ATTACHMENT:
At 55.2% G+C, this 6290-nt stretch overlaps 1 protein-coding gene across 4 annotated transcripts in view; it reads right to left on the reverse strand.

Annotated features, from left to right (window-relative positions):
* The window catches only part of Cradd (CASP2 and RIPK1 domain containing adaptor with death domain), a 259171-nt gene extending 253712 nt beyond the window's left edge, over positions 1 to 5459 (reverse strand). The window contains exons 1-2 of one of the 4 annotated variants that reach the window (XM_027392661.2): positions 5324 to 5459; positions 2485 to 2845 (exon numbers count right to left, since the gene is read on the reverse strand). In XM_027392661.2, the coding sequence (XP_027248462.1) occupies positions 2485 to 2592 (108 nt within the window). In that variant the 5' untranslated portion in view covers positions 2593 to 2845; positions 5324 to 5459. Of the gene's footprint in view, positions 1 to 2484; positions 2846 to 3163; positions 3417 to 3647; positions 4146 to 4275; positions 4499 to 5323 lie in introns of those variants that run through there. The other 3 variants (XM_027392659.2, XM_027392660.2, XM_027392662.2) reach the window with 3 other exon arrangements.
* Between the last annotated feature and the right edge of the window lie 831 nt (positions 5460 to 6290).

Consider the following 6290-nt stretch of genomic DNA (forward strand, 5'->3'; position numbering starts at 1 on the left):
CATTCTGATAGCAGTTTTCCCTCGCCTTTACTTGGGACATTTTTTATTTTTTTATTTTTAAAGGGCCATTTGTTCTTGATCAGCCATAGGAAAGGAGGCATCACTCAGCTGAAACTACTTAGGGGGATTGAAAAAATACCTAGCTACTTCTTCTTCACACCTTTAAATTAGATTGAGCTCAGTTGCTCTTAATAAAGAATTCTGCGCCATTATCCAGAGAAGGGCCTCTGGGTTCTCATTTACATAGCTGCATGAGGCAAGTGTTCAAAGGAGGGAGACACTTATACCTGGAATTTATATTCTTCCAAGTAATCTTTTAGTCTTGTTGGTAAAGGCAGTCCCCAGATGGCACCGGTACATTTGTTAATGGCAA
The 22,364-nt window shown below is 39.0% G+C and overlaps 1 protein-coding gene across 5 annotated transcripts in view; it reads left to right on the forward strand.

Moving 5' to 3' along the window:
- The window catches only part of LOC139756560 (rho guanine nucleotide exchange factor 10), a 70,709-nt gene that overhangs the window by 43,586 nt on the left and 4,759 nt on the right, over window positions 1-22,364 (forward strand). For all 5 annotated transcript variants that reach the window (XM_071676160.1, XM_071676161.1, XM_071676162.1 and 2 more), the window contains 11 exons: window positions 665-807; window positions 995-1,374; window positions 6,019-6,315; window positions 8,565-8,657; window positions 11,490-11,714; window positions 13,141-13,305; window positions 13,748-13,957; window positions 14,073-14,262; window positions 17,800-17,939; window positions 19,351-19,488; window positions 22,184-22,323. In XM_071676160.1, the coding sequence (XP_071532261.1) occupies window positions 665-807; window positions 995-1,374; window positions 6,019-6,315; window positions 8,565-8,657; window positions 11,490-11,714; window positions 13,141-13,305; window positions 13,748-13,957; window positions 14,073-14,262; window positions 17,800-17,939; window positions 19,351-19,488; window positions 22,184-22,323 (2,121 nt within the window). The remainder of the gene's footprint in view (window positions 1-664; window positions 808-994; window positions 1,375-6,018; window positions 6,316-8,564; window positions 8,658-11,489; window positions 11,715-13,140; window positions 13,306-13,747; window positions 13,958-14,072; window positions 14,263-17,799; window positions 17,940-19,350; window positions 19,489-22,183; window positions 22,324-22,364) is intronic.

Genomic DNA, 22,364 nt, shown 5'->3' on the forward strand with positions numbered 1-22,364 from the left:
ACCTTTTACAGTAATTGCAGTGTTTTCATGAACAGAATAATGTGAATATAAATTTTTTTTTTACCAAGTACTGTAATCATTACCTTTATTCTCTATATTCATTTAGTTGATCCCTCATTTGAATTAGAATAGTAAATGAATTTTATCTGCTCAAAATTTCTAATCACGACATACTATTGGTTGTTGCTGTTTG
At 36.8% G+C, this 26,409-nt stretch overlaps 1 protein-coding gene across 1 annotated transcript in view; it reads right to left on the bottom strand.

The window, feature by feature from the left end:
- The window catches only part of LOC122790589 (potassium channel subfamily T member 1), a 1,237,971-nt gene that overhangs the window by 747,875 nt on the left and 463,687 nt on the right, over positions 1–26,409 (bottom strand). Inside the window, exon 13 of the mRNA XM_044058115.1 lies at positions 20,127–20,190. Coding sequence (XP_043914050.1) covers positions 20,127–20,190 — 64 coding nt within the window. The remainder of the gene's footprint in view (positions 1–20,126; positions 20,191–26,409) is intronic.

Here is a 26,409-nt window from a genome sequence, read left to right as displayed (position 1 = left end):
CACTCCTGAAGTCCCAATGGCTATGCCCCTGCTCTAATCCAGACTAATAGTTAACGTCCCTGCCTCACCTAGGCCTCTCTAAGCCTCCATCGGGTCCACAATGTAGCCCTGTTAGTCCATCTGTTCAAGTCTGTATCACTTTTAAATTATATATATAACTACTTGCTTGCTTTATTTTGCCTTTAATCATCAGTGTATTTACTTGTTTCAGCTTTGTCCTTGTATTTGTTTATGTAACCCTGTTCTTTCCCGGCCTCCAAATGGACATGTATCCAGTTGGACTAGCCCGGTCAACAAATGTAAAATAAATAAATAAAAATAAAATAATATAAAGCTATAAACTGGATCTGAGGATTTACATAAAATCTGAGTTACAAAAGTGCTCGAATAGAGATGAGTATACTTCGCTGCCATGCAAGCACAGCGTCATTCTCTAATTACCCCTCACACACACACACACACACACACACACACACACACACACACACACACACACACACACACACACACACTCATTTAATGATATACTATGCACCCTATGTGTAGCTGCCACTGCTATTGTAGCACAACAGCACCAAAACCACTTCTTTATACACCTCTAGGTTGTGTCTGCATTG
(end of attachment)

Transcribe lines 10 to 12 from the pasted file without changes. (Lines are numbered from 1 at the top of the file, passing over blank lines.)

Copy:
Genomic DNA, 22,364 nt, shown 5'->3' on the forward strand with positions numbered 1-22,364 from the left:
ACCTTTTACAGTAATTGCAGTGTTTTCATGAACAGAATAATGTGAATATAAATTTTTTTTTTACCAAGTACTGTAATCATTACCTTTATTCTCTATATTCATTTAGTTGATCCCTCATTTGAATTAGAATAGTAAATGAATTTTATCTGCTCAAAATTTCTAATCACGACATACTATTGGTTGTTGCTGTTTG
At 36.8% G+C, this 26,409-nt stretch overlaps 1 protein-coding gene across 1 annotated transcript in view; it reads right to left on the bottom strand.